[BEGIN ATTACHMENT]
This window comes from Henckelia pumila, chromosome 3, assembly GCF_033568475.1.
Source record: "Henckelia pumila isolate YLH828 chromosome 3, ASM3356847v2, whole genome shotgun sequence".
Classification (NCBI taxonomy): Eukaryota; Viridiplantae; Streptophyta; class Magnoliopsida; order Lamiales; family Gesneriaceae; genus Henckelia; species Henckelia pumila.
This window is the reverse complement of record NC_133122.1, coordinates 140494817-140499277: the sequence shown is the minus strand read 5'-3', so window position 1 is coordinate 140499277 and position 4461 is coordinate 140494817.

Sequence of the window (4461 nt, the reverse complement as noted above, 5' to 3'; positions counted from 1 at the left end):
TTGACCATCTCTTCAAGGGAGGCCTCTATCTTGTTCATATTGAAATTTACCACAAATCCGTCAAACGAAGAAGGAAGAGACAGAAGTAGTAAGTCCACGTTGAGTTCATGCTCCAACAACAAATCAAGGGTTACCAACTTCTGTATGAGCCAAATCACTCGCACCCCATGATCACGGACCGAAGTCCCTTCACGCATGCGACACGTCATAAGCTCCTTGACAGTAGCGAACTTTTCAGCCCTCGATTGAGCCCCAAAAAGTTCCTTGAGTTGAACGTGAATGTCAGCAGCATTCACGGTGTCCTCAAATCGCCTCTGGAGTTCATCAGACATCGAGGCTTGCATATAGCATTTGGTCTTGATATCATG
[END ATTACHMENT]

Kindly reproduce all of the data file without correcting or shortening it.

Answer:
This window comes from Henckelia pumila, chromosome 3, assembly GCF_033568475.1.
Source record: "Henckelia pumila isolate YLH828 chromosome 3, ASM3356847v2, whole genome shotgun sequence".
Classification (NCBI taxonomy): Eukaryota; Viridiplantae; Streptophyta; class Magnoliopsida; order Lamiales; family Gesneriaceae; genus Henckelia; species Henckelia pumila.
This window is the reverse complement of record NC_133122.1, coordinates 140494817-140499277: the sequence shown is the minus strand read 5'-3', so window position 1 is coordinate 140499277 and position 4461 is coordinate 140494817.

Sequence of the window (4461 nt, the reverse complement as noted above, 5' to 3'; positions counted from 1 at the left end):
TTGACCATCTCTTCAAGGGAGGCCTCTATCTTGTTCATATTGAAATTTACCACAAATCCGTCAAACGAAGAAGGAAGAGACAGAAGTAGTAAGTCCACGTTGAGTTCATGCTCCAACAACAAATCAAGGGTTACCAACTTCTGTATGAGCCAAATCACTCGCACCCCATGATCACGGACCGAAGTCCCTTCACGCATGCGACACGTCATAAGCTCCTTGACAGTAGCGAACTTTTCAGCCCTCGATTGAGCCCCAAAAAGTTCCTTGAGTTGAACGTGAATGTCAGCAGCATTCACGGTGTCCTCAAATCGCCTCTGGAGTTCATCAGACATCGAGGCTTGCATATAGCATTTGGTCTTGATATCATG